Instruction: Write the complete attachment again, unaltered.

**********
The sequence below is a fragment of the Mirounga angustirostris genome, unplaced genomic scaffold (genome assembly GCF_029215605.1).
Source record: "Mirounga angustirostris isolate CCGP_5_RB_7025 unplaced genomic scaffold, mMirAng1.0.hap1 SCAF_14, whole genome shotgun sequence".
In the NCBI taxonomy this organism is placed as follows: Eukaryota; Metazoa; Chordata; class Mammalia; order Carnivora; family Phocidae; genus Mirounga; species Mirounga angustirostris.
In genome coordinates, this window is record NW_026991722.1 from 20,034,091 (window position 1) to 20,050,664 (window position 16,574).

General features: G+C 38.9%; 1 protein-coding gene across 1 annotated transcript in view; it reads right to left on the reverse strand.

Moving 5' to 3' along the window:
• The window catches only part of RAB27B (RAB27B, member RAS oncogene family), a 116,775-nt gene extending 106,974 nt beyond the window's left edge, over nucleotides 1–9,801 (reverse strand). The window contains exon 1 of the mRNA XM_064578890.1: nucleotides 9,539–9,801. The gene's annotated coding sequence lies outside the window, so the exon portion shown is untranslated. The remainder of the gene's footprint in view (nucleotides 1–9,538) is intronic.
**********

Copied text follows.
The sequence below is a fragment of the Mirounga angustirostris genome, unplaced genomic scaffold (genome assembly GCF_029215605.1).
Source record: "Mirounga angustirostris isolate CCGP_5_RB_7025 unplaced genomic scaffold, mMirAng1.0.hap1 SCAF_14, whole genome shotgun sequence".
In the NCBI taxonomy this organism is placed as follows: Eukaryota; Metazoa; Chordata; class Mammalia; order Carnivora; family Phocidae; genus Mirounga; species Mirounga angustirostris.
In genome coordinates, this window is record NW_026991722.1 from 20,034,091 (window position 1) to 20,050,664 (window position 16,574).

General features: G+C 38.9%; 1 protein-coding gene across 1 annotated transcript in view; it reads right to left on the reverse strand.

Moving 5' to 3' along the window:
• The window catches only part of RAB27B (RAB27B, member RAS oncogene family), a 116,775-nt gene extending 106,974 nt beyond the window's left edge, over nucleotides 1–9,801 (reverse strand). The window contains exon 1 of the mRNA XM_064578890.1: nucleotides 9,539–9,801. The gene's annotated coding sequence lies outside the window, so the exon portion shown is untranslated. The remainder of the gene's footprint in view (nucleotides 1–9,538) is intronic.